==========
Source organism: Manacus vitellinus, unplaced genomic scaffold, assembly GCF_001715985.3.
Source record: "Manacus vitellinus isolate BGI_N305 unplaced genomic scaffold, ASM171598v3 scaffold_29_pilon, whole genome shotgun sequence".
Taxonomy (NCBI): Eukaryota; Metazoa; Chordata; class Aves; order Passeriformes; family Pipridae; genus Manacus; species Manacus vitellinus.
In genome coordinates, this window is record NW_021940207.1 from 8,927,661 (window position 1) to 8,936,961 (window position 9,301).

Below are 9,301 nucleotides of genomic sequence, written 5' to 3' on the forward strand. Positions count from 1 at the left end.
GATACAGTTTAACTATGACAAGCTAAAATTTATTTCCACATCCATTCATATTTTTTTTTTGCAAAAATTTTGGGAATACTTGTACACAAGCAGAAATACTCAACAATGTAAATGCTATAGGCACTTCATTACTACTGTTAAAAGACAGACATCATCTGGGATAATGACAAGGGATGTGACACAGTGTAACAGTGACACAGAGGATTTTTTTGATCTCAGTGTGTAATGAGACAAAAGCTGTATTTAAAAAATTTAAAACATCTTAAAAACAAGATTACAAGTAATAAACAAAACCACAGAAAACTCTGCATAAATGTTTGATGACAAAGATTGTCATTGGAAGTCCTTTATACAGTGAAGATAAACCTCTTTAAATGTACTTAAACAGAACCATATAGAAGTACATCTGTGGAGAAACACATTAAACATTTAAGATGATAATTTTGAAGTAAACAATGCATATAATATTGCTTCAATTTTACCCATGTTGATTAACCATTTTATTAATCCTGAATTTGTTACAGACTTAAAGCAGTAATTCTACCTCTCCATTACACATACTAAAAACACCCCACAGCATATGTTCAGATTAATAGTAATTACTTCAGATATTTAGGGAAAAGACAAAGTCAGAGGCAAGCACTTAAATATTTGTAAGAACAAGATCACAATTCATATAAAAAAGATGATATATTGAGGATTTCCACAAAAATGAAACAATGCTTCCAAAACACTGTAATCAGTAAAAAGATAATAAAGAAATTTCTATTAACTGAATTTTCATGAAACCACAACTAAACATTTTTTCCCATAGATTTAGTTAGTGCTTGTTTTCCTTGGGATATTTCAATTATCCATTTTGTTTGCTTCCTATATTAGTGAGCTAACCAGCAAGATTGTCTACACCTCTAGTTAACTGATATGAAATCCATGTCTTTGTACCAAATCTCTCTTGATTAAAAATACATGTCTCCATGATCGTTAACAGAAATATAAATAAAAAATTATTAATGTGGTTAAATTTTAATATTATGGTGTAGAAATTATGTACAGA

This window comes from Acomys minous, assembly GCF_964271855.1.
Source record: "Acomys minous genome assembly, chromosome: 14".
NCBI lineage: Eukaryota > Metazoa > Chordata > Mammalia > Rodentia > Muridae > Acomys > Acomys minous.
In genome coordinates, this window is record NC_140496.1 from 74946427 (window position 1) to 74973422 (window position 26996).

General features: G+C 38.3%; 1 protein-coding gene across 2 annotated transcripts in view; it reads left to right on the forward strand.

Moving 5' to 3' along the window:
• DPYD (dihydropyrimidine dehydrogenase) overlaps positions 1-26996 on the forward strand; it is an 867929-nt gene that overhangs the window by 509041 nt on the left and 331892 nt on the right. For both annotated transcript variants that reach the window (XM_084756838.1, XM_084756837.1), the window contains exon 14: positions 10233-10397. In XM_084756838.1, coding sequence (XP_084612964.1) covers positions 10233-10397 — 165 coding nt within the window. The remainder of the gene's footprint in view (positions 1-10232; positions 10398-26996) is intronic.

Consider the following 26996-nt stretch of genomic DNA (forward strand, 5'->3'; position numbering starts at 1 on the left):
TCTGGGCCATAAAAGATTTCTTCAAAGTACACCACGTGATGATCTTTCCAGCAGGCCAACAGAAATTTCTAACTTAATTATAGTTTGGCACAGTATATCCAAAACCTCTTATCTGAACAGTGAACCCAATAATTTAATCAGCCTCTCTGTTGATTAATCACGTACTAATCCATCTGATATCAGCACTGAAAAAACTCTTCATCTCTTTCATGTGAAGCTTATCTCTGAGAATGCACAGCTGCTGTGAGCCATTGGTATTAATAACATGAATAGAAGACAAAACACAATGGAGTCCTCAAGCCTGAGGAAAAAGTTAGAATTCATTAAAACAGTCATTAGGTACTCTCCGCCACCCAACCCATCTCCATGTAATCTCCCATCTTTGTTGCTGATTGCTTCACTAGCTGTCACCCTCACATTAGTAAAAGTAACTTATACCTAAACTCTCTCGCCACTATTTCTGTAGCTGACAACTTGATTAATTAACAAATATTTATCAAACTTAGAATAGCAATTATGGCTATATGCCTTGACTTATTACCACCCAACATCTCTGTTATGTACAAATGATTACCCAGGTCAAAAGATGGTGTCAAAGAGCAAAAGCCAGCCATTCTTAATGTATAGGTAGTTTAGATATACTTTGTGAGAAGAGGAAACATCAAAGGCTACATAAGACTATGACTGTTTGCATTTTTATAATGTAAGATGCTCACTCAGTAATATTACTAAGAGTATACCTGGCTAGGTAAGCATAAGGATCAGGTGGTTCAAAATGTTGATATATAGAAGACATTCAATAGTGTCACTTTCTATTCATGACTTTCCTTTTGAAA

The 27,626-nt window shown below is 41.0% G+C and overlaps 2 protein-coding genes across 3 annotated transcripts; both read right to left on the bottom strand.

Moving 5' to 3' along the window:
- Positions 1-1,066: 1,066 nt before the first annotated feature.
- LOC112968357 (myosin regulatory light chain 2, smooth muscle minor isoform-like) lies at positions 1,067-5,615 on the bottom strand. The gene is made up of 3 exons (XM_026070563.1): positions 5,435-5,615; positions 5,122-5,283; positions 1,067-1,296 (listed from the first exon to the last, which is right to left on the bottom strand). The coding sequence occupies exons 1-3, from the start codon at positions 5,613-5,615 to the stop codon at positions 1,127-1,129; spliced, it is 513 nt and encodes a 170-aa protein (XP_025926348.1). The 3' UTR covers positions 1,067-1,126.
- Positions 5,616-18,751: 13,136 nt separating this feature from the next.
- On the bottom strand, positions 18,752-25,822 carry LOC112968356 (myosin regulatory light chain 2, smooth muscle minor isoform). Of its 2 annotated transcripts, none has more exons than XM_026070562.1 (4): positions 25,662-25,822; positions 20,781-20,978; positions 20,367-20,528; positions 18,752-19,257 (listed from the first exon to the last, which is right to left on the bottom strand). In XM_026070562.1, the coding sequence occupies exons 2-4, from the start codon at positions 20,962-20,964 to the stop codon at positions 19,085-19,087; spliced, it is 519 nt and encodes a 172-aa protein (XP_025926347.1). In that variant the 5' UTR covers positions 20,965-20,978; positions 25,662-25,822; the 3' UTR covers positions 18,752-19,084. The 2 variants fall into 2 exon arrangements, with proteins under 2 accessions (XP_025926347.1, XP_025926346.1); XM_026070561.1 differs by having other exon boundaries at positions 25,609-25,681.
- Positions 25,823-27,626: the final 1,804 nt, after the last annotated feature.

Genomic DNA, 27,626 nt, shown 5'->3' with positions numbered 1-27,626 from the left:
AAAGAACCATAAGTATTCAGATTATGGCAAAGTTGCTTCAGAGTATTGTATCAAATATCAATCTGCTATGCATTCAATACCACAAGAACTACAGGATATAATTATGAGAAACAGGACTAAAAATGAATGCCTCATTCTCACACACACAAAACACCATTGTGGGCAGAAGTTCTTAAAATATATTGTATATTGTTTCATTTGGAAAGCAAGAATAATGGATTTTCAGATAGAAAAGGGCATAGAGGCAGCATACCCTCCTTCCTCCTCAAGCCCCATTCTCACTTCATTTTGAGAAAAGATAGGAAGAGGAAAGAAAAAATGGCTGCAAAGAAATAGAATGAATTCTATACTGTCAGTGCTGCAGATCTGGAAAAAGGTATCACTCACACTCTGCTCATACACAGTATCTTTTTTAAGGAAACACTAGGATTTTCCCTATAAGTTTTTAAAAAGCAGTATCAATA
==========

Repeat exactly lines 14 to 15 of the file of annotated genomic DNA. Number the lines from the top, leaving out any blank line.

Consider the following 26996-nt stretch of genomic DNA (forward strand, 5'->3'; position numbering starts at 1 on the left):
TCTGGGCCATAAAAGATTTCTTCAAAGTACACCACGTGATGATCTTTCCAGCAGGCCAACAGAAATTTCTAACTTAATTATAGTTTGGCACAGTATATCCAAAACCTCTTATCTGAACAGTGAACCCAATAATTTAATCAGCCTCTCTGTTGATTAATCACGTACTAATCCATCTGATATCAGCACTGAAAAAACTCTTCATCTCTTTCATGTGAAGCTTATCTCTGAGAATGCACAGCTGCTGTGAGCCATTGGTATTAATAACATGAATAGAAGACAAAACACAATGGAGTCCTCAAGCCTGAGGAAAAAGTTAGAATTCATTAAAACAGTCATTAGGTACTCTCCGCCACCCAACCCATCTCCATGTAATCTCCCATCTTTGTTGCTGATTGCTTCACTAGCTGTCACCCTCACATTAGTAAAAGTAACTTATACCTAAACTCTCTCGCCACTATTTCTGTAGCTGACAACTTGATTAATTAACAAATATTTATCAAACTTAGAATAGCAATTATGGCTATATGCCTTGACTTATTACCACCCAACATCTCTGTTATGTACAAATGATTACCCAGGTCAAAAGATGGTGTCAAAGAGCAAAAGCCAGCCATTCTTAATGTATAGGTAGTTTAGATATACTTTGTGAGAAGAGGAAACATCAAAGGCTACATAAGACTATGACTGTTTGCATTTTTATAATGTAAGATGCTCACTCAGTAATATTACTAAGAGTATACCTGGCTAGGTAAGCATAAGGATCAGGTGGTTCAAAATGTTGATATATAGAAGACATTCAATAGTGTCACTTTCTATTCATGACTTTCCTTTTGAAA